7 October 2013
Searching For Happiness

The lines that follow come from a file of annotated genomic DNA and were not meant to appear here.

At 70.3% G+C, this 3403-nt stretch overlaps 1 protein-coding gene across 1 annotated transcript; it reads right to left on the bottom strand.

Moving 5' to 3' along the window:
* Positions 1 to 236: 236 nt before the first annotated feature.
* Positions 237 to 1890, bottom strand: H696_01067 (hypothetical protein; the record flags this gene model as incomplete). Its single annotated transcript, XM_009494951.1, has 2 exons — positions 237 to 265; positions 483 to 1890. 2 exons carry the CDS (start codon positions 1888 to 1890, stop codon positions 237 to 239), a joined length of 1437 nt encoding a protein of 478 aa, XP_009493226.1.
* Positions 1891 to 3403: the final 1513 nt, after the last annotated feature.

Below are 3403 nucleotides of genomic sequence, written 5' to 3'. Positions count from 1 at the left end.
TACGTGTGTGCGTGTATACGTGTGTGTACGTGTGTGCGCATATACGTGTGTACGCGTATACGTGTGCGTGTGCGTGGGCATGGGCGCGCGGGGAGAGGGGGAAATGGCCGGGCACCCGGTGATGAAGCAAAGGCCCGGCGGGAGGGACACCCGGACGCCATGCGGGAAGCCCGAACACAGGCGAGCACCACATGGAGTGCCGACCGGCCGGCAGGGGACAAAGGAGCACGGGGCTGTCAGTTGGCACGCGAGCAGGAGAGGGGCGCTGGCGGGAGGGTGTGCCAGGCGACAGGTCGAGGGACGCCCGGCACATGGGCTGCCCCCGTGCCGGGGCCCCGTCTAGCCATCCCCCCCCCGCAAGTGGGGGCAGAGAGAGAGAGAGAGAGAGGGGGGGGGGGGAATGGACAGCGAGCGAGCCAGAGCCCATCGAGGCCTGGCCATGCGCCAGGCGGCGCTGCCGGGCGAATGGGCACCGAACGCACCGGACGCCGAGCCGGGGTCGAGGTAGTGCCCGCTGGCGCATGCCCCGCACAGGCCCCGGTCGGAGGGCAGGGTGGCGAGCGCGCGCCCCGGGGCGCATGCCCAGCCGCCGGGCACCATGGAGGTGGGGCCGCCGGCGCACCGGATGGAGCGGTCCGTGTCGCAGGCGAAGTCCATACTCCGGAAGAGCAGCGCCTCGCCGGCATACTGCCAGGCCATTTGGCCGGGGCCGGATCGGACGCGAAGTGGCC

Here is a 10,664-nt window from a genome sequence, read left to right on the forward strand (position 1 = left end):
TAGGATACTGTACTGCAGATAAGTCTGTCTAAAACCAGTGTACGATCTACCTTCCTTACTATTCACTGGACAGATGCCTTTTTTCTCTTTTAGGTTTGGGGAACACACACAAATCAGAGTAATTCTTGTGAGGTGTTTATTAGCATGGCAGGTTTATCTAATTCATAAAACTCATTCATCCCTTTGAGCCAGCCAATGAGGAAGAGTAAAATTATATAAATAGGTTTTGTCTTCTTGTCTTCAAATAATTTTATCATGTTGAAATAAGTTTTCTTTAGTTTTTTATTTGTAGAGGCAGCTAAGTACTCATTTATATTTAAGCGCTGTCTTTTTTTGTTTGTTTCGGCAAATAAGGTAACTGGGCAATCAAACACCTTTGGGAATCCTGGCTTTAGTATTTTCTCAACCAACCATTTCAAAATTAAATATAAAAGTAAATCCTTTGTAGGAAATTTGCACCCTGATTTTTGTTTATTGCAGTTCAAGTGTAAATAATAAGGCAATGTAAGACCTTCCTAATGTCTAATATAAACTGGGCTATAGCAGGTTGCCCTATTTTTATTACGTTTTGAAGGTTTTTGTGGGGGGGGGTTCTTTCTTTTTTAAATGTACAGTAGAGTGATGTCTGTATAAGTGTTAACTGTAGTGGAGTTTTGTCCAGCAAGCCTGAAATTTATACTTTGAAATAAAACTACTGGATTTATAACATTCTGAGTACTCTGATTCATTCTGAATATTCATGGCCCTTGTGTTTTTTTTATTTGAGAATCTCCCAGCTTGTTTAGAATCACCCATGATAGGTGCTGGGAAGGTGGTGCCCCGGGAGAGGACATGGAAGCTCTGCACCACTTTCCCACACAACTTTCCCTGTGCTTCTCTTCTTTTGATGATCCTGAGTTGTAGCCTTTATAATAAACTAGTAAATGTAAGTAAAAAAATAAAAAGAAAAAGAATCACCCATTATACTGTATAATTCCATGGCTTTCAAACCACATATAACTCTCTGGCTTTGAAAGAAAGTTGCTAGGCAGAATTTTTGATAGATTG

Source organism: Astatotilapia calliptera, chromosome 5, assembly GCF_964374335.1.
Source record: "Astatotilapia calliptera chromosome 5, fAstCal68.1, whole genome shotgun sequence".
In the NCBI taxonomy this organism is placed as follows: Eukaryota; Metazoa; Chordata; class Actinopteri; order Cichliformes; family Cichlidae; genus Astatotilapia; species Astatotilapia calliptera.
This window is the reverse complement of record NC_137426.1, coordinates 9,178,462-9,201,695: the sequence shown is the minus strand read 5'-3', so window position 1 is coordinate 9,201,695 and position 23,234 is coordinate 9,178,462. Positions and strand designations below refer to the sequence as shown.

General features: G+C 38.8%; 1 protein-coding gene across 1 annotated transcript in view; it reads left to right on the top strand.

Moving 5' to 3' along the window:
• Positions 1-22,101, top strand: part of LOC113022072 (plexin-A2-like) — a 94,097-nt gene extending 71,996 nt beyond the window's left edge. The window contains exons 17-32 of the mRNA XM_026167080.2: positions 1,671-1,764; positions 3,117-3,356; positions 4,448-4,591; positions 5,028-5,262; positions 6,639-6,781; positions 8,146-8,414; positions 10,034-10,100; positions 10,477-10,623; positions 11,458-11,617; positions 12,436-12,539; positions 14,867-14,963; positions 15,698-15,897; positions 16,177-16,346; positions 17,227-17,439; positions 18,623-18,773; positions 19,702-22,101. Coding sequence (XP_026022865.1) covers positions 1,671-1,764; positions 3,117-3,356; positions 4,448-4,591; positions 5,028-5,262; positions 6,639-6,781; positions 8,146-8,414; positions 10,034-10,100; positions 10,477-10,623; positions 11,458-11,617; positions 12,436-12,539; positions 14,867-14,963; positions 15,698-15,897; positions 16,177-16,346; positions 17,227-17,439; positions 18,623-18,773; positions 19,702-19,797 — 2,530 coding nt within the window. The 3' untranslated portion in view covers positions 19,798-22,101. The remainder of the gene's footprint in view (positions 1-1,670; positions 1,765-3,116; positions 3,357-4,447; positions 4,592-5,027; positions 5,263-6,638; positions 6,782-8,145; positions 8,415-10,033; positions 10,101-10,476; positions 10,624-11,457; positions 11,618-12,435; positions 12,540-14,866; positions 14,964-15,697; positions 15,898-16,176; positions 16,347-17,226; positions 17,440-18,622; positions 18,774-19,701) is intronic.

Happiness, I believe, isn’t just something that happens or comes. Roko Belic controversially argues in his documentary film Happy that poorer countries like India are easily surpassing the U.S. on a list of the happiest nations in the world. Happy begins with a poverty-stricken rickshaw puller in an Indian slum who claims to be happy, very happy, in fact. Director Belic takes us to various countries, examining different people in various economic situations, and with the help of some “happiness science,” evaluating their level of happiness. Throughout the movie, Director Roko Belic illustrates that it isn’t what we do that makes us happy, but it is the people and the relationships in our lives that brings us happiness and everlasting joy. Unlike other documentaries about happiness, Belic’s camera captures people in pauperized areas who still claims to be happy despite of the hardships they encounter on a daily basis. According to the movie, the study of happiness began in the 90’s> Filmmakers researches the roots of happiness and shows that, even though there isn’t an equation or formula for happiness, everyone can retain to be happier. Although it’s proven that the U.S. is one of the richest countries in the world, it is not one of the happiest. Belic uses a wide-range of examples from a rickshaw puller to a mature surfer and to a family of crab fishers in the Louisiana bayou. He uses expert opinions to define and measure happiness. Professor Sonja Lyubomirsky of UCR, suggest that most of us are born with a certain range of happiness, and about half of our happiness can come from our intentional behavior; the things we do on a daily basis. Belic shows us an aging surfer who uses represents surfing as his religion. It is where he feels his happiness. The relationship between physical activities, aerobic exercise, or noble activities and our happiness is that we produce dopamine and it is an...
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